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Computer Wiz Tries Harder to Get Users to Pick His System

November 03, 1985|CARLA LAZZARESCHI | Times Staff Writer

The old Dick Pick was a perfect example of the imperfect businessman.

A computer wizard who is generally credited with devising one of the world's best operating systems for business computers, Pick often gave potential customers a cavalier take-it-or-leave-it sales pitch. And if computer manufacturers wanted their machines to operate on Pick's innovative system, he demanded licensing fees of up to $1 million, many times the cost of competing systems.

These days, however, Pick is trying to shed his mad scientist image. Prodded by a new wife who cares more about the business of selling computers than their inner workings, Pick has dropped his prices dramatically. He's backing a new, high-powered marketing association made up of 22 manufacturers who use the Pick operating system in their computers. And, after 15 years of dressing casually for business, the 47-year-old Pick has even agreed to wear a tie to the office every day.

Nevertheless, industry analysts say these moves by Irvine-based Pick Systems may be a case of too little, too late.

Already, the analysts are saying the competition among operating systems for users appears to be heading toward lopsided victories by AT&T's Unix system for large computers and, in the desk-top category, by Microsoft's MS-DOS, the system that powers the IBM personal computer.

Broad Implications

Although interest in this competition is largely limited to computer manufacturers, software writers and amateur tekkies, its outcome has broad implications for the future of computing.

Furthermore, the competition underscores how the maturing computer industry is increasingly seeking standards to govern its products and services.

The operating system that powers the greatest number of computers will be the system for which the greatest number of software programs are designed. And according to Robert Lefkowits of InfoCorp, a Cupertino market research firm, the brand of computer a customer buys increasingly will be determined by the specific software programs the customer needs. Few software programs are written to work on more than one operating system.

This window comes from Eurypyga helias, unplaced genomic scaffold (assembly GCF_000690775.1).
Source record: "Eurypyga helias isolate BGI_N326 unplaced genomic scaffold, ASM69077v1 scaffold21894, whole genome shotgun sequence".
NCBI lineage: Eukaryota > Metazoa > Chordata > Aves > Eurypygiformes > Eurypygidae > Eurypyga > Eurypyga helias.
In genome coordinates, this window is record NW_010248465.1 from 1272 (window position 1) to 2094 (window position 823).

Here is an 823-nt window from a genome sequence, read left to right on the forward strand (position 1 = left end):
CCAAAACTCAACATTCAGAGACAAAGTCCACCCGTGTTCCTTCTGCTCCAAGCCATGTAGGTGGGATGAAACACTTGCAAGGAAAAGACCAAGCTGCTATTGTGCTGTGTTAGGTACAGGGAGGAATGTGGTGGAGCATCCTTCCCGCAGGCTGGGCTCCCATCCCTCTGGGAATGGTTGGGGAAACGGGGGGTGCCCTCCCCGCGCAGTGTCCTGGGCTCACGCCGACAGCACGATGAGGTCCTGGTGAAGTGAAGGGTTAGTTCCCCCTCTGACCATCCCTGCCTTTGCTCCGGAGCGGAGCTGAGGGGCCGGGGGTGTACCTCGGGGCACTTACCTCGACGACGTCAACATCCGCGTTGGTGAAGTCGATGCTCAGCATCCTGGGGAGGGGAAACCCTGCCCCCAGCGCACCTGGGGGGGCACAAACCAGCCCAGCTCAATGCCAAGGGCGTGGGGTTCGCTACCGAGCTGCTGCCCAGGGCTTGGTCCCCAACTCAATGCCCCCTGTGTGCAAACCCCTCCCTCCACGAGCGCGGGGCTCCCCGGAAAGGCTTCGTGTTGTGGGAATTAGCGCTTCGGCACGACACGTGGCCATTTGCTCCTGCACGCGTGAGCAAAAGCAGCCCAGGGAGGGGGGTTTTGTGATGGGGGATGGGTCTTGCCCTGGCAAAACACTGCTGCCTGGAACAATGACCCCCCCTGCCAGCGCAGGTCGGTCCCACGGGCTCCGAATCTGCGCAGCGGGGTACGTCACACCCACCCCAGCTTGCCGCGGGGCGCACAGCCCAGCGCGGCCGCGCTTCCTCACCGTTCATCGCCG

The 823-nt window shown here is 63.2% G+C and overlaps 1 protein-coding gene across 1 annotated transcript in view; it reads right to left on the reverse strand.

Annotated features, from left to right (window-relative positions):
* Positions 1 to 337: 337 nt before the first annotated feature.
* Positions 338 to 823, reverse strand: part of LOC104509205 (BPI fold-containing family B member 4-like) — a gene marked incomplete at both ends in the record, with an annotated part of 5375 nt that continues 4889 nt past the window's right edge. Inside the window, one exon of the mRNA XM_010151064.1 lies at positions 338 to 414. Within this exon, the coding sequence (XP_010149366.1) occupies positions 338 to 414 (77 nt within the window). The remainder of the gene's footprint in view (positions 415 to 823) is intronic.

The link between system, software and computer-makers' sales is "the only reason people are even concerned about operating systems," Lefkowits says. "Otherwise, the user probably doesn't even know his computer has one."

Still, an operating system is among the most important parts of any computer's internal workings. Without one, a computer can't really be called a computer.

The operating system determines how the computer organizes the information it holds. In many respects it functions as, say, an executive secretary who establishes and runs an office's filing system. The operating system specifies how data is stored in the computer and how it is retrieved. The operating system also can dictate the speed at which the machine completes a task and the tasks for which the machine is best suited.

System's Best Uses

The Pick operating system's best uses include cataloguing material in an electronic library (CBS News uses it in its archives) or operating a retail store where inventory levels are constantly changing (Contempo Casuals uses it).

By Pick's own admission, the system is not particularly suited for word processing or handling mathematical and scientific computations. "You wouldn't use us to design or keep track of the space shuttle," Pick says. "But our system is the best for keeping track of all the parts used to build it."

The system has also earned high marks because it allows owners of Pick-based machines to switch to another Pick-based computer system more easily than is the case with business computers that rely on their own independent operating systems. This relieves businesses of the expense and headache of having to rewrite or repurchase software.

The Pick system traces its roots to the mid-1960s when Pick was an engineer at TRW in El Segundo. According to Pick, the Army asked TRW to develop a computer system that would keep track of every bit of information about the Cheyenne helicopter project, a machine whose development progress and performance TRW was hired to monitor.

Pick was one of about a half-dozen employees who spent nearly four years writing the programs for the system the Army wanted. However, the Army had decided to scrap the helicopter project by the time the program was delivered.

Program in Public Domain

But the program was in the public domain, and with several additional ideas, Pick decided he had an operating system he thought he could copyright and market.

Initially, Pick worked with the founders of Microdata, a business computer maker in Irvine that since has been purchased by McDonnell Douglas Corp. In 1973, Microdata and Pick entered into a contract that allowed the computer maker to put the Pick operating system on its machines.

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